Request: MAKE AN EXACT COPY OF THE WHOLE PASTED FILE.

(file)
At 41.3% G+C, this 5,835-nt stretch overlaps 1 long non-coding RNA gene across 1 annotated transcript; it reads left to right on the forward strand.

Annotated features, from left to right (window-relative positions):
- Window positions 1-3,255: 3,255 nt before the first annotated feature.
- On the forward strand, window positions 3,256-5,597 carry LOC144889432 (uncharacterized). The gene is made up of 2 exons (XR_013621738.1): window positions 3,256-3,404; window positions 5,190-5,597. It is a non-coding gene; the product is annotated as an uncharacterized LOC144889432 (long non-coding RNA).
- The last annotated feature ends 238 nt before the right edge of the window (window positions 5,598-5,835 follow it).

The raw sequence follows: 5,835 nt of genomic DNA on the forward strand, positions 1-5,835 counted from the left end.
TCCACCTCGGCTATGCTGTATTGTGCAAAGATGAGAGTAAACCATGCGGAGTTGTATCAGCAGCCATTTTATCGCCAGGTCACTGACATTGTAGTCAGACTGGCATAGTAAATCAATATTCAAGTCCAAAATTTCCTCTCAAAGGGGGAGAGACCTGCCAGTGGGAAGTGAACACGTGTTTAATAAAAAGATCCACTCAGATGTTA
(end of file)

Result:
At 41.3% G+C, this 5,835-nt stretch overlaps 1 long non-coding RNA gene across 1 annotated transcript; it reads left to right on the forward strand.

Annotated features, from left to right (window-relative positions):
- Window positions 1-3,255: 3,255 nt before the first annotated feature.
- On the forward strand, window positions 3,256-5,597 carry LOC144889432 (uncharacterized). The gene is made up of 2 exons (XR_013621738.1): window positions 3,256-3,404; window positions 5,190-5,597. It is a non-coding gene; the product is annotated as an uncharacterized LOC144889432 (long non-coding RNA).
- The last annotated feature ends 238 nt before the right edge of the window (window positions 5,598-5,835 follow it).

The raw sequence follows: 5,835 nt of genomic DNA on the forward strand, positions 1-5,835 counted from the left end.
TCCACCTCGGCTATGCTGTATTGTGCAAAGATGAGAGTAAACCATGCGGAGTTGTATCAGCAGCCATTTTATCGCCAGGTCACTGACATTGTAGTCAGACTGGCATAGTAAATCAATATTCAAGTCCAAAATTTCCTCTCAAAGGGGGAGAGACCTGCCAGTGGGAAGTGAACACGTGTTTAATAAAAAGATCCACTCAGATGTTA